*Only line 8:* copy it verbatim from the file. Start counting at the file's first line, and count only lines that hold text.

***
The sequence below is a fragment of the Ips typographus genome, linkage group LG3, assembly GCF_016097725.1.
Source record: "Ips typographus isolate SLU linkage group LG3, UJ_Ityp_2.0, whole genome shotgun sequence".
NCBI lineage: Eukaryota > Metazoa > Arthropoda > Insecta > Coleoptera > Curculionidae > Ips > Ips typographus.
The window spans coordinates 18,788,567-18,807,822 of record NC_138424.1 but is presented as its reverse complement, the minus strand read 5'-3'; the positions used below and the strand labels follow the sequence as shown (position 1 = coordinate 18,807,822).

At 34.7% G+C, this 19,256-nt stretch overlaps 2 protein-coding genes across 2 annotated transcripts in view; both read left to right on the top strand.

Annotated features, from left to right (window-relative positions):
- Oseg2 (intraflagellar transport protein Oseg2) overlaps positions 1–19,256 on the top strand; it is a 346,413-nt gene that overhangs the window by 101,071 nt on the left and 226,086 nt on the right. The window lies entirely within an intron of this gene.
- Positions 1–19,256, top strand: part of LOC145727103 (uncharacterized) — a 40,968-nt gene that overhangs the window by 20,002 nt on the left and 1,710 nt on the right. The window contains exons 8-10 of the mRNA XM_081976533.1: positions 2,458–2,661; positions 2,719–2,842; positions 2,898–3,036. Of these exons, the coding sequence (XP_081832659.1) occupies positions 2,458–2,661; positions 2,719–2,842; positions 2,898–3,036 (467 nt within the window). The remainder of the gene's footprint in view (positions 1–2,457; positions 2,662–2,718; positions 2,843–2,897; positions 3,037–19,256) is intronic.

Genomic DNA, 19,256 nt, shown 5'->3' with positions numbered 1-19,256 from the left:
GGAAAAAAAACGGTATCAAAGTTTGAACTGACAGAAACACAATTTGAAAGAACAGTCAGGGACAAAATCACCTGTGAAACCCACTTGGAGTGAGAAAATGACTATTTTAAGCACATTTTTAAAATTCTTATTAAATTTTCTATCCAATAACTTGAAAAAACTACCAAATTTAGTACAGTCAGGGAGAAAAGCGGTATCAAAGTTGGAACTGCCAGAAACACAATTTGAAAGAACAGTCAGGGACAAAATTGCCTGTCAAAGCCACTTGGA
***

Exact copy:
- Positions 1–19,256, top strand: part of LOC145727103 (uncharacterized) — a 40,968-nt gene that overhangs the window by 20,002 nt on the left and 1,710 nt on the right. The window contains exons 8-10 of the mRNA XM_081976533.1: positions 2,458–2,661; positions 2,719–2,842; positions 2,898–3,036. Of these exons, the coding sequence (XP_081832659.1) occupies positions 2,458–2,661; positions 2,719–2,842; positions 2,898–3,036 (467 nt within the window). The remainder of the gene's footprint in view (positions 1–2,457; positions 2,662–2,718; positions 2,843–2,897; positions 3,037–19,256) is intronic.